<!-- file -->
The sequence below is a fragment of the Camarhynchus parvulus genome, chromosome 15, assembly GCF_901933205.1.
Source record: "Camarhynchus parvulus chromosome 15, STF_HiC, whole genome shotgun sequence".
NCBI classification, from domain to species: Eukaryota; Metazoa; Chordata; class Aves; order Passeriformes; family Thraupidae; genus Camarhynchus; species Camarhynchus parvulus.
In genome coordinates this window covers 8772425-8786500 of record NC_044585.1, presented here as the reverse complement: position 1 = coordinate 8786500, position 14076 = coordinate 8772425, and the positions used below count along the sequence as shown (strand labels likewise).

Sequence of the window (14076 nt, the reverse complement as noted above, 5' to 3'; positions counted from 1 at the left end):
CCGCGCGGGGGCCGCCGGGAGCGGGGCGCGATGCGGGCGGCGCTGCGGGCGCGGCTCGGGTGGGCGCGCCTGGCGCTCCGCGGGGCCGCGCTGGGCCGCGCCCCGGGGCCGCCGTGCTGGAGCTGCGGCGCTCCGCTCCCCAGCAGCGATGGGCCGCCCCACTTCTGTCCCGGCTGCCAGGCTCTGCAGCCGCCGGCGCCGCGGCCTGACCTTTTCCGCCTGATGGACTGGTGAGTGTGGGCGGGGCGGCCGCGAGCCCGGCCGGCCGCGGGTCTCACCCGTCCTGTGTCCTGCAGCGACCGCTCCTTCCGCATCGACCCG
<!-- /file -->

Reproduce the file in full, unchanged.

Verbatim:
The sequence below is a fragment of the Camarhynchus parvulus genome, chromosome 15, assembly GCF_901933205.1.
Source record: "Camarhynchus parvulus chromosome 15, STF_HiC, whole genome shotgun sequence".
NCBI classification, from domain to species: Eukaryota; Metazoa; Chordata; class Aves; order Passeriformes; family Thraupidae; genus Camarhynchus; species Camarhynchus parvulus.
In genome coordinates this window covers 8772425-8786500 of record NC_044585.1, presented here as the reverse complement: position 1 = coordinate 8786500, position 14076 = coordinate 8772425, and the positions used below count along the sequence as shown (strand labels likewise).

Sequence of the window (14076 nt, the reverse complement as noted above, 5' to 3'; positions counted from 1 at the left end):
CCGCGCGGGGGCCGCCGGGAGCGGGGCGCGATGCGGGCGGCGCTGCGGGCGCGGCTCGGGTGGGCGCGCCTGGCGCTCCGCGGGGCCGCGCTGGGCCGCGCCCCGGGGCCGCCGTGCTGGAGCTGCGGCGCTCCGCTCCCCAGCAGCGATGGGCCGCCCCACTTCTGTCCCGGCTGCCAGGCTCTGCAGCCGCCGGCGCCGCGGCCTGACCTTTTCCGCCTGATGGACTGGTGAGTGTGGGCGGGGCGGCCGCGAGCCCGGCCGGCCGCGGGTCTCACCCGTCCTGTGTCCTGCAGCGACCGCTCCTTCCGCATCGACCCG